The Most Important Person In Ontario Health Care Isn’t The Minister

Female. Small town family doctor. Mother of four. Brown-skinned.

These descriptors probably do not conjure up images of a titan of health care for most people. But make no mistake, this is exactly what Dr. Nadia Alam is. A titan.

For the unfamiliar, Dr. Alam is the president-elect of the Ontario Medical Association (OMA), the largest provincial physician organization in Canada. The OMA represents the political, clinical and economic interests of the province’s 40,000 practicing physicians, residents and medical students. The association has also been the subject of much discussion lately, as it has been locked in a bitter labour dispute with the Ministry of Health and Long Term Care for almost four years.

The OMA has recently faced external pressure from a government that has blamed physicians for an inadequately funded health-care system. Internally, however, it has also suffered from a decades-long erosion of trust from physicians. Chief among the warranted criticism has been that previous OMA leadership thoroughly and repeatedly failed to strongly advocate on behalf of its own dues-paying members. The culmination of this saga played out in a dramatic vote of non-confidence and subsequent resignation of the OMA executive committee earlier this year. This was followed by the culture-shifting election of new OMA leadership, including the widely, and rightly, celebrated Drs. Shawn Whatley and Nadia Alam.

Given Dr. Alam’s rising prominence, it is impossible to overstate just how important her leadership means to health care in Ontario. Starting in 2018, she will advocate in a presidential capacity on behalf of physicians by helping to negotiate a new physician services agreement. Importantly, this currently represents $11.5 billion dollars annually in the provincial budget and is likely to increase as healthcare utilization continues to balloon. This negotiation, while currently ongoing, will become a contentious campaign issue for Ontario Premier Kathleen Wynne as she seeks re-election next year. By advocating on behalf of the largest provincial physician bloc in Canada, Dr. Alam becomes one of the most influential voices in health care in this country.

Dr. Alam will be one of five females, and only one of three visible minorities, to ever hold the title.

Truth be told, Dr. Alam’s influence has been felt by Ontario’s physicians for quite some time. Over the past several years, she has earned a reputation for being an intelligent, articulate and level-headed leader who keenly listens to the concerns of her peers. As a professional, she comports herself with class, dignity and wisdom, and is often looked to as the the voice of reason during impassioned debate about healthcare. When she is not caring for patients as a GP-anesthetist, she has developed into a policy expert and shown a savvy with media relations — not to mention her substantial Twitter following. It is with this impressive curriculum vitae that I would offer an additional adjective to describe Dr. Alam: inspirational.

Carlos Osorio via Getty Images
Former OMA president Dr. Virginia Wally (right), July 27, 2016.

Since 1881, the OMA has had a total of 136 presidents. Dr. Alam will become one of five females, and only one of three visible minorities, to ever hold the title. Her election represents a seismic change in the traditional leadership demographic usually promoted by the wider medical community. To that end, not only does she bring a diversity of gender and race to the office of OMA president, but both her and Dr. Whatley represent the voices of community practice physicians. This group is often overlooked for leadership roles in favour of university-affiliated doctors who usually rotate between academic, medical college and government institutions.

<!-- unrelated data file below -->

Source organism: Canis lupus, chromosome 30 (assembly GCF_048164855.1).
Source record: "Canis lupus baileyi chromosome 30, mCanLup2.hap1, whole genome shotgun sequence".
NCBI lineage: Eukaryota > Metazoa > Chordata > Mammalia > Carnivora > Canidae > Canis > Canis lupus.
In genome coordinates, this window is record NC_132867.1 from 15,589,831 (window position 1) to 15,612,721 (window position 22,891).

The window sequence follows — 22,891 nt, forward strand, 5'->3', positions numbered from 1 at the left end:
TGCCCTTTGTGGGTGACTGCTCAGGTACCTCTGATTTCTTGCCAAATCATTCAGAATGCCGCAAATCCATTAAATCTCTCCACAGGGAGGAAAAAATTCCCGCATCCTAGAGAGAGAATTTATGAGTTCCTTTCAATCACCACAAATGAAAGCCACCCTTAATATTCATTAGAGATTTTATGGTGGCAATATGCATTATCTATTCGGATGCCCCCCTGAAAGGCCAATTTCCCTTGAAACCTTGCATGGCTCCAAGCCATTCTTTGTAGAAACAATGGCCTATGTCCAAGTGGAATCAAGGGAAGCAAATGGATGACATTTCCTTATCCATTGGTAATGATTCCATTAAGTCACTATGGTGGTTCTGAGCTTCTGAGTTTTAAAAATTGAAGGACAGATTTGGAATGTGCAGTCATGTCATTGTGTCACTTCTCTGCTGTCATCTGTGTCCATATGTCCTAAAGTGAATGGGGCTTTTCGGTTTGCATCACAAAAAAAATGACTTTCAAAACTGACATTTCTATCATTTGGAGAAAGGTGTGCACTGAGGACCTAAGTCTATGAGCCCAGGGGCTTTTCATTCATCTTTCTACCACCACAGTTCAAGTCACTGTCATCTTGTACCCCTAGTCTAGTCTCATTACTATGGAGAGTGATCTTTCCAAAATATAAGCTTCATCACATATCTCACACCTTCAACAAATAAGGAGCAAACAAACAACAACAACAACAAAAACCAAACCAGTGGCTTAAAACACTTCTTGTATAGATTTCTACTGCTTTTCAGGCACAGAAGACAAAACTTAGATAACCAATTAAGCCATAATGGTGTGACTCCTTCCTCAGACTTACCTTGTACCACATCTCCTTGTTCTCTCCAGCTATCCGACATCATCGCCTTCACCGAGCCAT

Critics of Dr. Alam have characterized her advocacy as ultraconservative and sanctimonious. They claim that she conceals the desire for increased physician remuneration under the veil of patient suffering and chronic system under-funding. As a resident physician and front-line health-care worker, I have experienced the reality of our broken system firsthand. From inhumane specialist wait times to patients turfed in hallways due to a lack of available inpatient beds, the crisis in health care is altogether too real. Dr. Alam speaks to the realities and challenges that lie within the trenches of health care.

It is powerful to see someone who shares my skin colour in such an influential role.

Personally, Dr. Alam has become a role model. We know that Canadian medicine has a diversity problem, and it is powerful to see someone who shares my skin colour in such an influential role. Her courage to stand up to a system that barely acknowledged her presence has helped me develop my own voice. I intend to use it in order to fight on behalf of patients, physicians and our health-care system  one that my generation will struggle to inherit and manage.

This month we celebrate Women in Medicine, an initiative started by the American Medical Association, to honour physicians who have offered their time, knowledge and support to advance women with careers in medicine. Here in Ontario, Dr. Nadia Alam embodies those very principles and tirelessly works to improve health care regardless of gender, race or age. Despite the myriad issues with our system, Dr. Alam represents our best hope of finding solutions to these problems. Indeed, of all the people involved in health care, she is perhaps the one person to whom everyone listens.

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